IN 2016 Leung Kwok-hung, a politician also known as “Long Hair”, snatched a folder of confidential documents from a government official during a meeting at Hong Kong’s legislature. Charged with contempt, his case ended up in Hong Kong’s court of final appeal last year. One of the five judges was Lord Reed, the head of Britain’s supreme court.
To anyone unfamiliar with Hong Kong’s tangled history, this may seem odd. But judges from Britain’s highest court have been doing double duty on Hong Kong’s since 1997 as part of the deal that handed the city from Britain to China.
This legacy of Hong Kong’s past will not feature in its future, though. On March 30th Lord Reed and his colleague, Lord Hodge, resigned from Hong Kong’s top court. No other serving British judge will be allowed to succeed them. According to Liz Truss, Britain’s foreign secretary, a national-security law imposed on Hong Kong in 2020 has exerted a “far-reaching chilling effect”. To stay on the top court “would risk legitimising oppression”, she said.
In commercial cases and ordinary criminal cases Hong Kong courts remain independent, says a British barrister who appears before them. But the national-security law has nonetheless had an “insidious effect”. Ambitious judges “are not going to deliver rulings that displease Beijing”. This is true even in cases that are not tried under the national-security law, but are politically charged.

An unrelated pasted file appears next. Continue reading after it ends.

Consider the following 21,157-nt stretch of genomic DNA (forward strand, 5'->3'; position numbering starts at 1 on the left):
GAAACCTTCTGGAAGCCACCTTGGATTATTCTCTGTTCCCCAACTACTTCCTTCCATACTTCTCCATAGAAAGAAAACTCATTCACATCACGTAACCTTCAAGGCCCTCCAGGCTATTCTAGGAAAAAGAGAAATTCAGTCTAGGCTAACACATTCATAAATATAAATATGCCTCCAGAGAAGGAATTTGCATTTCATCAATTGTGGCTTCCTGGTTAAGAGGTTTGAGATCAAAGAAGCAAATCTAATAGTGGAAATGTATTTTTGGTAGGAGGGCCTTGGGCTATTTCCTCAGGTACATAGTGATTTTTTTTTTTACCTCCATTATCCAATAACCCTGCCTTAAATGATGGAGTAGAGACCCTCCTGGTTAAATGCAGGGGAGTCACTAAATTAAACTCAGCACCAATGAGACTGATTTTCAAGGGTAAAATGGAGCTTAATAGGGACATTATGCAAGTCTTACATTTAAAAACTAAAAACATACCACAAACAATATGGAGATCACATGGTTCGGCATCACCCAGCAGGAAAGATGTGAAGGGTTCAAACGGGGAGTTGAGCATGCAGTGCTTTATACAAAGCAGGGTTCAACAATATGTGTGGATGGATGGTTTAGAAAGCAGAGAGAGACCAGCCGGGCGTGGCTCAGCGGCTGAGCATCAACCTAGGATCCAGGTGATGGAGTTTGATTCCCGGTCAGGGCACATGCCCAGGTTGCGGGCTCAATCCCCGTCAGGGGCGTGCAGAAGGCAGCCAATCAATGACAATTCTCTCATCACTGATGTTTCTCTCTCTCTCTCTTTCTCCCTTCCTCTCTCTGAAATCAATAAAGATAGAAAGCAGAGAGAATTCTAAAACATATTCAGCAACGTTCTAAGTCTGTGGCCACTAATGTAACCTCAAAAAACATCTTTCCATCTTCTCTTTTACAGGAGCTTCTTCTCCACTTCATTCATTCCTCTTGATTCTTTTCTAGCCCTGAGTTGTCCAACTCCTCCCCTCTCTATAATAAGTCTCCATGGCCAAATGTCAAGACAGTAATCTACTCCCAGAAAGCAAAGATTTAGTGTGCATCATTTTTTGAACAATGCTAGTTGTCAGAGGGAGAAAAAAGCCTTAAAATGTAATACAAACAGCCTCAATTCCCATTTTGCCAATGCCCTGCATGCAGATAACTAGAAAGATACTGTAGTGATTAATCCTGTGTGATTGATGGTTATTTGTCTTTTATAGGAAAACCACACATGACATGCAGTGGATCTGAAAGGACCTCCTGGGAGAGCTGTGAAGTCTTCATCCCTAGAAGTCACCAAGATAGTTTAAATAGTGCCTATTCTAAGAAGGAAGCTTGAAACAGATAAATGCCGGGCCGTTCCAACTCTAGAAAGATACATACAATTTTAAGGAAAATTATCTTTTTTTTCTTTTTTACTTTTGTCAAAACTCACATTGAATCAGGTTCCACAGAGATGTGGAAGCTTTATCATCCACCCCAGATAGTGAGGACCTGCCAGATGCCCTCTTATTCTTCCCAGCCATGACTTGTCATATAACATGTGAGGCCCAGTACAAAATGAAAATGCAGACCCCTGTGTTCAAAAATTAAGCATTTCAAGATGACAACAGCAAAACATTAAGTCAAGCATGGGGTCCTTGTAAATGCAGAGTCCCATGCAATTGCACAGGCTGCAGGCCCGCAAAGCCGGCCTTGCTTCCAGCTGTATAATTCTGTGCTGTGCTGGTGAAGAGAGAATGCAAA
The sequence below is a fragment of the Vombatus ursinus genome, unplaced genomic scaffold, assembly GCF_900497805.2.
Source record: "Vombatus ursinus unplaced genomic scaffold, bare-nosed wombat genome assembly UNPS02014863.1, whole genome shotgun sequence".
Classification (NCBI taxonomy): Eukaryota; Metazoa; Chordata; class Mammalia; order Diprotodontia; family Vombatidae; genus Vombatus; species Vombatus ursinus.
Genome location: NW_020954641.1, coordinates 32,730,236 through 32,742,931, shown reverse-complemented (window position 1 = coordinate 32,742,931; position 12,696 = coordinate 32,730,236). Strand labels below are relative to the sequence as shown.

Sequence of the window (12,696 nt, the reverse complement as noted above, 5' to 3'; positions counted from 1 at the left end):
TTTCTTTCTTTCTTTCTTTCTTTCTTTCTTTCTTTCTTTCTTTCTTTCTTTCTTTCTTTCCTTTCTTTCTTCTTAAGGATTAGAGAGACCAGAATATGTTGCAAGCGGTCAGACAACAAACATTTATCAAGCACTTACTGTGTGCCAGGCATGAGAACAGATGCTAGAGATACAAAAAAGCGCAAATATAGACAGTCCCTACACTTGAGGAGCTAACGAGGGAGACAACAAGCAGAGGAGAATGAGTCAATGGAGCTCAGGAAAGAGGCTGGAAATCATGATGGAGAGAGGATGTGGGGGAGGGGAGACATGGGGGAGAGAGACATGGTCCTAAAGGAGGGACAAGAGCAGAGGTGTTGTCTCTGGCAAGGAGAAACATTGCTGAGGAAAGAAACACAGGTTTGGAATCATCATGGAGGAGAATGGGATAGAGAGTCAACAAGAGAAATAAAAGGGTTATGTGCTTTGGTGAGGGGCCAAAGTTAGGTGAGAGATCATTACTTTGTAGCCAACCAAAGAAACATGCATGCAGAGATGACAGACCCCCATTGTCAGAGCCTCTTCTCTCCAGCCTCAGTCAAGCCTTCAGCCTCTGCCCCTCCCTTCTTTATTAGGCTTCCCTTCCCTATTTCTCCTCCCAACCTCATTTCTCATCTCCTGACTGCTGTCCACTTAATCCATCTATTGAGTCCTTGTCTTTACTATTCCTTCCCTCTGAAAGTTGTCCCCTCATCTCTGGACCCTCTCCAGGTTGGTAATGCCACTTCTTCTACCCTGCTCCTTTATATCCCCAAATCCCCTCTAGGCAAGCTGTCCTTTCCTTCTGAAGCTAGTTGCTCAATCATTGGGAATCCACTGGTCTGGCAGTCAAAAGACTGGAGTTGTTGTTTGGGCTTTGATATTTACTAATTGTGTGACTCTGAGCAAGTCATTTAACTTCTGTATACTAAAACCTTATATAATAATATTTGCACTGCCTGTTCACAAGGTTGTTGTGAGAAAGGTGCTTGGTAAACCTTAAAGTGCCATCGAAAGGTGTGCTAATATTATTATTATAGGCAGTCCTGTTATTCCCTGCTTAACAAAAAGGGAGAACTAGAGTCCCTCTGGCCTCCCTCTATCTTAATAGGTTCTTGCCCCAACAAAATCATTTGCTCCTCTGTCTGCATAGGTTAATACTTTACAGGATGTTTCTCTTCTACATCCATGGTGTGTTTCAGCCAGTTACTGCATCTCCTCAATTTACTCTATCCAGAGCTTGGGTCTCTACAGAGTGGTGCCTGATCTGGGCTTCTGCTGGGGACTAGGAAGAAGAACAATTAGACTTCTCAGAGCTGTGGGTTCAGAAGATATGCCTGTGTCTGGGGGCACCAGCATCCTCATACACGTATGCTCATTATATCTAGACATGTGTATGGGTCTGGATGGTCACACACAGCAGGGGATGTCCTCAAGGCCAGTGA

That puts the foreigners on the bench in a tricky position. Hong Kong welcomes judges from common-law jurisdictions—and it has attracted some of the world’s best. Such minds would improve any judiciary. The fact they could resign may also serve as a deterrent, preventing officials in Beijing from meddling more than they do. But by hanging around, foreign judges could also make it seem as if little has changed in Hong Kong. Their presence makes the courts better than they would otherwise be. It also makes them seem better than they actually are.
Even now, some judicial links with Britain remain. Six retired British judges still serve on the top court; others appear elsewhere in the system. And because the legal system has English roots, cases still sometimes cite English precedents. Mr Leung’s (unsuccessful) defence referred to the bill of rights passed in England in 1689. ■
This article appeared in the China section of the print edition under the headline “The dangers of sitting too long”